Grading and Attendance

For years, we’ve been struggling with the idea of grades. If a student gets a “B” in seventh grade science, what does that mean? When I was teaching (back in the dark ages) most teachers used a point system. Bringing in a box of Kleenex is 5 points. Homework is 10 points. A quiz is 25 points. A unit test is 100 points. That big project at the end of the term is 200 points. Maybe the grading period has 600 points. A “B” means the student got more than 510 points, but less than 560. Grades sort of reflected the degree to which the student learned science, but more than that, they reflected the stuff the student did or didn’t do. She loses points for turning in late work, or missing a homework assignment, or arriving to class late. She gains points by completing assignments, answering questions correctly, and behaving in a responsible way that doesn’t create more work for the teacher.

Mostly, as a teacher, I measured what students DID rather than what they LEARNED. It was really difficult to get a grade lower than a B if everything was done and turned in. Looking back, grades were used in my class as a extrinsic motivator. Students had a lot of pressure to get good grades, so in my class they did whatever I wanted them to do in order to get the points they needed to earn the grade they wanted to keep their parents off their case. It was a simple transaction.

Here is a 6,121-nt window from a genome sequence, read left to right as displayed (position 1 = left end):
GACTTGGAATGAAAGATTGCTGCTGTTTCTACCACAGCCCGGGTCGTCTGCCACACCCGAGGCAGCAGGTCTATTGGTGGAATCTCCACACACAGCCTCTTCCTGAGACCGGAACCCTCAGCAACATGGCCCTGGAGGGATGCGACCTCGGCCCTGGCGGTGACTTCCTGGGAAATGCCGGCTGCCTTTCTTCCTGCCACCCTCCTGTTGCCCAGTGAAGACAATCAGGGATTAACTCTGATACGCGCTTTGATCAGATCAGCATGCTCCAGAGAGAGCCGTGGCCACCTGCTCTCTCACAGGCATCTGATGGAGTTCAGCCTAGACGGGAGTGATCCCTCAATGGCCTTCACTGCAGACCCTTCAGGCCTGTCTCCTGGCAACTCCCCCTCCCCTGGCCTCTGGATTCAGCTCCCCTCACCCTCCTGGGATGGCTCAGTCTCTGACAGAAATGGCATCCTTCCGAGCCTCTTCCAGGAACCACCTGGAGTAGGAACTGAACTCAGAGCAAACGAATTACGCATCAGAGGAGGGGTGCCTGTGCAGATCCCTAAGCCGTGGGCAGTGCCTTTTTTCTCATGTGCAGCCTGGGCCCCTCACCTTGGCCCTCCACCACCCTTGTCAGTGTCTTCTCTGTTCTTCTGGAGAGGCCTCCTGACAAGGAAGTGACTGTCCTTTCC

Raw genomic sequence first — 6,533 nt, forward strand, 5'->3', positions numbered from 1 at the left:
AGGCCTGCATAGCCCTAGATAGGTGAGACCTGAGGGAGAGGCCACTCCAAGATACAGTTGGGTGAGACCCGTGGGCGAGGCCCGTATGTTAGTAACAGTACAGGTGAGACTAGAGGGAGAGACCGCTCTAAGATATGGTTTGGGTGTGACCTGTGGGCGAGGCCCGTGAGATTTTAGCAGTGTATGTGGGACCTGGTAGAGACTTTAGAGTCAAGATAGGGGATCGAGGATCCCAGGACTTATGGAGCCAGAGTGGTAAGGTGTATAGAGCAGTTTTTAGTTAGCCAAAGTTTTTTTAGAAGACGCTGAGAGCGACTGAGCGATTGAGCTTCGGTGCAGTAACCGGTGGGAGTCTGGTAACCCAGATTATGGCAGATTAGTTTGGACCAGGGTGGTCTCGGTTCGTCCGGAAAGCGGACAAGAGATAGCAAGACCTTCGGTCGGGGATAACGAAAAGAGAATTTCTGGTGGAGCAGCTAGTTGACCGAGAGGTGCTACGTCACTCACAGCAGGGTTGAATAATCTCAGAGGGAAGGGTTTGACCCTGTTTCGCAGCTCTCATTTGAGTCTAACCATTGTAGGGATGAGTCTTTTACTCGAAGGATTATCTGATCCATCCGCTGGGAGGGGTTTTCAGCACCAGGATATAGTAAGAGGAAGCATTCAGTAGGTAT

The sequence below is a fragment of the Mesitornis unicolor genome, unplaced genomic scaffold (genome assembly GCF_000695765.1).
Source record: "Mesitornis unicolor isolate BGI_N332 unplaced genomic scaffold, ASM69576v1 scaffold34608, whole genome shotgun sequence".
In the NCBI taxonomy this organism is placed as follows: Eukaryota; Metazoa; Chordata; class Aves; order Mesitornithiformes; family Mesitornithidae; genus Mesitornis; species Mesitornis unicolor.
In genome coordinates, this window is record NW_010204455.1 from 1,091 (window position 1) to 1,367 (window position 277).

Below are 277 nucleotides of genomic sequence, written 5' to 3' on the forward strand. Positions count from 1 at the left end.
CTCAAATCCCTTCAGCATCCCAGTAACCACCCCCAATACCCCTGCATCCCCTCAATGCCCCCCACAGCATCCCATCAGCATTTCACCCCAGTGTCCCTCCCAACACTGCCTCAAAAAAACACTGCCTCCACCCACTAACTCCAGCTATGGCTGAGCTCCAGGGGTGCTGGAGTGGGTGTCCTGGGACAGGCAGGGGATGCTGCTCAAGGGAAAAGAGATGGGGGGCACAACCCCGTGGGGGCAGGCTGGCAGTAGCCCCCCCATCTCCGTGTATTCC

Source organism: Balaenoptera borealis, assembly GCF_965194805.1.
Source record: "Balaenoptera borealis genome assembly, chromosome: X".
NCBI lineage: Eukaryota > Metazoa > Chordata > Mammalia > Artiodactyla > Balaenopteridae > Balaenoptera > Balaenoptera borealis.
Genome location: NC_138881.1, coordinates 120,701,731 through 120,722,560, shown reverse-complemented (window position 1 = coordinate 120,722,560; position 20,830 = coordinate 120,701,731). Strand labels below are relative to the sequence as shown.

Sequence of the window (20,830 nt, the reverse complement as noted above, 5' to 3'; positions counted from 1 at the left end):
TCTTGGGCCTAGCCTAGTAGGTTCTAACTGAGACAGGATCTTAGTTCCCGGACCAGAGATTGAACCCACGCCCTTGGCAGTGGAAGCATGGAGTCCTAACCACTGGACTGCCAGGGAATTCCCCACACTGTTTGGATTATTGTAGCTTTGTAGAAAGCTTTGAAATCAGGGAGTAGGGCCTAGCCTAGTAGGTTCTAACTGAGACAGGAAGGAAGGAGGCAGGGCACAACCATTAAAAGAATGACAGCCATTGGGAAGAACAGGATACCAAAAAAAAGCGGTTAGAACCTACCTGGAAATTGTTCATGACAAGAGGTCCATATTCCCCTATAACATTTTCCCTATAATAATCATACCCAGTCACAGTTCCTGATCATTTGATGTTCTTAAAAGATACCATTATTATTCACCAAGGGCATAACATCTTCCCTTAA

Long after I left the classroom, we started thinking more critically about grading practices. That “B” should be a reflection of the RESULT of learning, not the PROCESS of learning. It’s really not particularly helpful, other than to say, “this kid did pretty well in Science. She’s not at the top of the class, but she’s not in danger of failure. She remembered most of the stuff we talked about, and she’s a pretty good kid.” Most parents like hearing that their children are pretty good kids. A few parents want their kids to be better than all the other kids. Those are the ones who got 620 points out of 600 because they brought in a case of disinfecting wipes and did all of the extra credit because their parents want them to go to an ivy league school.